Science Diary: Exploring Tibet-Stone Tools

Ambience: Flint knapping

Welcome to Pulse of the Planet’s Science Diaries, a glimpse of the world of science from the inside. Mark Aldenderfer is an Anthropologist at the University of Arizona. He’s in Western Tibet studying archaeological sites, looking for clues about the early peoples who inhabited this region.

“When thinking about the early pre-history of the Tibetan plateau, the only really surviving material that will be found in great abundance is stone. Stone used to make other kinds of tools, or the stone that results from the debris from making stone tools.”

Ambience: Flint knapping

That’s the sound of flint knapping, the process of making the kind of stone tools that Mark Aldenderfer has been finding in Tibet.

“Yesterday we were in a canyon that fed into a river; this day we took a look at some of the high terraces above the river. Both of the terraces had very large amounts of cultural material on them. Almost all of it was of the timeframe I’m interested in studying. There’s a wide variety of different kinds of ways of making stone tools at this site as well. That is, there are tools that are called microliths, which are small pieces of stone that have been flaked and then usually are taken and placed on a wooden or bone or perhaps antler shaft and used for a spear or some kind of cutting purpose. So we saw some true microliths. And what we’re finding here is that, there’s a very significant number of sites that show different styles of making stone tools. “

The different styles of stone tools could point to different groups making tools at this location over a long period of time. Please visit our website at pulseplanet.com. Pulse of the Planet’s Science Diaries are made possible by the National Science Foundation. I’m Jim Metzner.
music

Science Diary: Exploring Tibet-Stone Tools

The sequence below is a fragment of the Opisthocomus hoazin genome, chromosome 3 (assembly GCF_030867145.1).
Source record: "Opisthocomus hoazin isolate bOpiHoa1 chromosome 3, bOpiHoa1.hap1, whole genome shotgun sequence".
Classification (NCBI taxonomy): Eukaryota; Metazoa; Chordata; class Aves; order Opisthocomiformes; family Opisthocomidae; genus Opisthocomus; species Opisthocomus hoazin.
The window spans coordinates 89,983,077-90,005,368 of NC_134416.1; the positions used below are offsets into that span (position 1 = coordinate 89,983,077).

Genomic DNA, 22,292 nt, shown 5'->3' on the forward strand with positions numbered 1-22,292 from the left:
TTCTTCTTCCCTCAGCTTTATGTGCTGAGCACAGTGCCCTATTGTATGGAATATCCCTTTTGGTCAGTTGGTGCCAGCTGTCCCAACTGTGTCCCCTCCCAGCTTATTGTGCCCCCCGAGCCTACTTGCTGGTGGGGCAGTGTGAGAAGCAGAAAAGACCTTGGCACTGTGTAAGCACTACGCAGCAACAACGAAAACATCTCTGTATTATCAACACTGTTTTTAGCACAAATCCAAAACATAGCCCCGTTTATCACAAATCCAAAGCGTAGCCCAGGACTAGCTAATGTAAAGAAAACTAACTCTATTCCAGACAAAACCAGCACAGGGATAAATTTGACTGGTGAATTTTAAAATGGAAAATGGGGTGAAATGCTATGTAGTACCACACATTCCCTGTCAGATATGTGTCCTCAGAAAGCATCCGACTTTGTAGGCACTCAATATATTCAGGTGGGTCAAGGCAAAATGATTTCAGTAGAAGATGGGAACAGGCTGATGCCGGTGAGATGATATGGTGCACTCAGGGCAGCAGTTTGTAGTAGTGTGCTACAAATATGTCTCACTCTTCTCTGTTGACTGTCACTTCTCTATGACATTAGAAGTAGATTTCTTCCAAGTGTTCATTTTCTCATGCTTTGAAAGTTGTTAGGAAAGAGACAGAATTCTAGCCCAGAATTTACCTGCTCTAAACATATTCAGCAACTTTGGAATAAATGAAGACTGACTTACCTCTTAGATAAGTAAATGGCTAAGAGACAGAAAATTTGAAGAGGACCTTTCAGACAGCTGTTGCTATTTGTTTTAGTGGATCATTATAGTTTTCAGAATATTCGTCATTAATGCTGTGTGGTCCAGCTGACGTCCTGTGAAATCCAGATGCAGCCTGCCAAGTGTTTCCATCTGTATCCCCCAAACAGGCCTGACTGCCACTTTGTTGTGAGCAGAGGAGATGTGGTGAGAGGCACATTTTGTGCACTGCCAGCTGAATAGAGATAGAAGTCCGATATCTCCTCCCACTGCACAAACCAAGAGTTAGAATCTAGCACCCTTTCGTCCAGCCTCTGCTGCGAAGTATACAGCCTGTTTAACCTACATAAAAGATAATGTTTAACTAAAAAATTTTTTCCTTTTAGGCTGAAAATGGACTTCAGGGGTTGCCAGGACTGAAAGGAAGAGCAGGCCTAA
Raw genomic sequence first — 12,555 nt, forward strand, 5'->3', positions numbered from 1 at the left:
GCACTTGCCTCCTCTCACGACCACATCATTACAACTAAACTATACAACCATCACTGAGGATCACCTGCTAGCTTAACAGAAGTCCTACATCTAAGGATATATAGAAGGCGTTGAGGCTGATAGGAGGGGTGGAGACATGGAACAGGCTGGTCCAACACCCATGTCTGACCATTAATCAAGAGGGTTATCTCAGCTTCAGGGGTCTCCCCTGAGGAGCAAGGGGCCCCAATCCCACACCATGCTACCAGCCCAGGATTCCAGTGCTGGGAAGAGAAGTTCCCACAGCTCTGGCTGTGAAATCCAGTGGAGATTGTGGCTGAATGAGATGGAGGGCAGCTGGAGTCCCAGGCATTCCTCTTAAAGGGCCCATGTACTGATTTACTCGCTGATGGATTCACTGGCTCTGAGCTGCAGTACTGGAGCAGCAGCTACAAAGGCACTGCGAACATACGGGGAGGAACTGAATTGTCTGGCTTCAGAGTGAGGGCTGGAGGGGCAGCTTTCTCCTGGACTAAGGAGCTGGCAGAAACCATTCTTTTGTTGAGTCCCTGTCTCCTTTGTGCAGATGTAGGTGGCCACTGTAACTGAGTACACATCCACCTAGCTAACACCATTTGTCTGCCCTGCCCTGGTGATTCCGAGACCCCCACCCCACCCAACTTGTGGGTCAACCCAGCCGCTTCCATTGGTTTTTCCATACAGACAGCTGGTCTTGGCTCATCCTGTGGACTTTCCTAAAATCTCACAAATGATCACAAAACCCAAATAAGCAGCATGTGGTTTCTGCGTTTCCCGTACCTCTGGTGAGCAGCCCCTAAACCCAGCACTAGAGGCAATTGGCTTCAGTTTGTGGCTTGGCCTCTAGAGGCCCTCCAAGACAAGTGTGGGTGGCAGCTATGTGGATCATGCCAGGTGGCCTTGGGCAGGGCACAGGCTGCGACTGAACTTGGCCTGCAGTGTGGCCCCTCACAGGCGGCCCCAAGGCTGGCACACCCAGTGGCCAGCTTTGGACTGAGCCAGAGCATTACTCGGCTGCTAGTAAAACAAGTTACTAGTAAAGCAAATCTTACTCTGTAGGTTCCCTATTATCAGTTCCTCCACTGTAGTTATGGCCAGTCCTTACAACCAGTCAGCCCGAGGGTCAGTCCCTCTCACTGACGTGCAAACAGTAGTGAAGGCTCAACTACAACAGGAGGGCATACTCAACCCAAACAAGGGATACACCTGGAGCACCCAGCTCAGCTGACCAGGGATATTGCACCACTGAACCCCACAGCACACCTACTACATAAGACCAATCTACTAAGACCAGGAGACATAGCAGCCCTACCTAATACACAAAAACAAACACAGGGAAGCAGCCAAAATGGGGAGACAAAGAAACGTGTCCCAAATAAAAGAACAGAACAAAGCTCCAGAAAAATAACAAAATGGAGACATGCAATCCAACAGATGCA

Thousands of years after they were made, the scraps from a tool-making session are found.
Air Date:06/03/2011
Scientist:
Transcript:

Ambience: Flint knapping

Welcome to Pulse of the Planet's Science Diaries, a glimpse of the world of science from the inside. Mark Aldenderfer is an Anthropologist at the University of Arizona. He's in Western Tibet studying archaeological sites, looking for clues about the early peoples who inhabited this region.

"When thinking about the early pre-history of the Tibetan plateau, the only really surviving material that will be found in great abundance is stone. Stone used to make other kinds of tools, or the stone that results from the debris from making stone tools."

Ambience: Flint knapping

That's the sound of flint knapping, the process of making the kind of stone tools that Mark Aldenderfer has been finding in Tibet.

"Yesterday we were in a canyon that fed into a river; this day we took a look at some of the high terraces above the river. Both of the terraces had very large amounts of cultural material on them. Almost all of it was of the timeframe I'm interested in studying. There's a wide variety of different kinds of ways of making stone tools at this site as well. That is, there are tools that are called microliths, which are small pieces of stone that have been flaked and then usually are taken and placed on a wooden or bone or perhaps antler shaft and used for a spear or some kind of cutting purpose. So we saw some true microliths. And what we're finding here is that, there's a very significant number of sites that show different styles of making stone tools. "

The different styles of stone tools could point to different groups making tools at this location over a long period of time. Please visit our website at pulseplanet.com. Pulse of the Planet's Science Diaries are made possible by the National Science Foundation. I'm Jim Metzner.
music